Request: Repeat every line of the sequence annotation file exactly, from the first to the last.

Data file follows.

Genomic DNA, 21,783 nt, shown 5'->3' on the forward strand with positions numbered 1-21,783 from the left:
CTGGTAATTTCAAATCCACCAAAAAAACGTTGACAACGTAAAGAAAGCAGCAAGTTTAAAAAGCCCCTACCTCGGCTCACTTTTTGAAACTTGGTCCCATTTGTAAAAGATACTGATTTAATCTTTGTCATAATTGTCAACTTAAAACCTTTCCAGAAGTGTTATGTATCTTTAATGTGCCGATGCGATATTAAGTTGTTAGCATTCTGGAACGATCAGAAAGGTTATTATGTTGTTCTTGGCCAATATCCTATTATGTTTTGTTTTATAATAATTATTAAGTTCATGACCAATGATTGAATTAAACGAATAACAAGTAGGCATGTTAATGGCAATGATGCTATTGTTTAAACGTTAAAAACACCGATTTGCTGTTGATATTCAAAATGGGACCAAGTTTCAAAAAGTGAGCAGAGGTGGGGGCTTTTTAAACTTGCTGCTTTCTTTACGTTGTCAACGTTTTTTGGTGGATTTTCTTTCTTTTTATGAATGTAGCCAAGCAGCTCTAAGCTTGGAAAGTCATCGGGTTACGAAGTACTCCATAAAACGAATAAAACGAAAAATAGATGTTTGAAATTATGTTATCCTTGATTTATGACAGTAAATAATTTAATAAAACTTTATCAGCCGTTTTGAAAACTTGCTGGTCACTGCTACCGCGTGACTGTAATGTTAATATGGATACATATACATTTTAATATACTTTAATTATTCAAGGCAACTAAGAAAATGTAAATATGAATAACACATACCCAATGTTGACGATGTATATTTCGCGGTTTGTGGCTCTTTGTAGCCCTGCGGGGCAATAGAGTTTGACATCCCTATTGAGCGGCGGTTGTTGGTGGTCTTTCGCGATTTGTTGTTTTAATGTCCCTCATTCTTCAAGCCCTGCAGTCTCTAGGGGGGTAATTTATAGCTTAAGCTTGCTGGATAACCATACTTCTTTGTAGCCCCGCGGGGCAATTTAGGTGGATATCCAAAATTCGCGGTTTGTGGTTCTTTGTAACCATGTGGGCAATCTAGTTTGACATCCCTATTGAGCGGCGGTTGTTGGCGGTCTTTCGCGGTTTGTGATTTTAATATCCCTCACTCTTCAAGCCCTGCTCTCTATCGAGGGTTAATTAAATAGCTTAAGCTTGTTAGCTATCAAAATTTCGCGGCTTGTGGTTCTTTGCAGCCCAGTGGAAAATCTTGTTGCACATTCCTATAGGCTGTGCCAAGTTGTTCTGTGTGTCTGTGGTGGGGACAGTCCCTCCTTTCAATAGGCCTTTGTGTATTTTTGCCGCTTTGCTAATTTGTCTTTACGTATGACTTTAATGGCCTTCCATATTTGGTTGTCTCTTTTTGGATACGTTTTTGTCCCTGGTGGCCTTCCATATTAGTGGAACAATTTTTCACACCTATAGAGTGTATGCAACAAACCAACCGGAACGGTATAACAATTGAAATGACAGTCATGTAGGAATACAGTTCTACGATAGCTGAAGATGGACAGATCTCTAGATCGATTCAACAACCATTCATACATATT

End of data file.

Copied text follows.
Genomic DNA, 21,783 nt, shown 5'->3' on the forward strand with positions numbered 1-21,783 from the left:
CTGGTAATTTCAAATCCACCAAAAAAACGTTGACAACGTAAAGAAAGCAGCAAGTTTAAAAAGCCCCTACCTCGGCTCACTTTTTGAAACTTGGTCCCATTTGTAAAAGATACTGATTTAATCTTTGTCATAATTGTCAACTTAAAACCTTTCCAGAAGTGTTATGTATCTTTAATGTGCCGATGCGATATTAAGTTGTTAGCATTCTGGAACGATCAGAAAGGTTATTATGTTGTTCTTGGCCAATATCCTATTATGTTTTGTTTTATAATAATTATTAAGTTCATGACCAATGATTGAATTAAACGAATAACAAGTAGGCATGTTAATGGCAATGATGCTATTGTTTAAACGTTAAAAACACCGATTTGCTGTTGATATTCAAAATGGGACCAAGTTTCAAAAAGTGAGCAGAGGTGGGGGCTTTTTAAACTTGCTGCTTTCTTTACGTTGTCAACGTTTTTTGGTGGATTTTCTTTCTTTTTATGAATGTAGCCAAGCAGCTCTAAGCTTGGAAAGTCATCGGGTTACGAAGTACTCCATAAAACGAATAAAACGAAAAATAGATGTTTGAAATTATGTTATCCTTGATTTATGACAGTAAATAATTTAATAAAACTTTATCAGCCGTTTTGAAAACTTGCTGGTCACTGCTACCGCGTGACTGTAATGTTAATATGGATACATATACATTTTAATATACTTTAATTATTCAAGGCAACTAAGAAAATGTAAATATGAATAACACATACCCAATGTTGACGATGTATATTTCGCGGTTTGTGGCTCTTTGTAGCCCTGCGGGGCAATAGAGTTTGACATCCCTATTGAGCGGCGGTTGTTGGTGGTCTTTCGCGATTTGTTGTTTTAATGTCCCTCATTCTTCAAGCCCTGCAGTCTCTAGGGGGGTAATTTATAGCTTAAGCTTGCTGGATAACCATACTTCTTTGTAGCCCCGCGGGGCAATTTAGGTGGATATCCAAAATTCGCGGTTTGTGGTTCTTTGTAACCATGTGGGCAATCTAGTTTGACATCCCTATTGAGCGGCGGTTGTTGGCGGTCTTTCGCGGTTTGTGATTTTAATATCCCTCACTCTTCAAGCCCTGCTCTCTATCGAGGGTTAATTAAATAGCTTAAGCTTGTTAGCTATCAAAATTTCGCGGCTTGTGGTTCTTTGCAGCCCAGTGGAAAATCTTGTTGCACATTCCTATAGGCTGTGCCAAGTTGTTCTGTGTGTCTGTGGTGGGGACAGTCCCTCCTTTCAATAGGCCTTTGTGTATTTTTGCCGCTTTGCTAATTTGTCTTTACGTATGACTTTAATGGCCTTCCATATTTGGTTGTCTCTTTTTGGATACGTTTTTGTCCCTGGTGGCCTTCCATATTAGTGGAACAATTTTTCACACCTATAGAGTGTATGCAACAAACCAACCGGAACGGTATAACAATTGAAATGACAGTCATGTAGGAATACAGTTCTACGATAGCTGAAGATGGACAGATCTCTAGATCGATTCAACAACCATTCATACATATT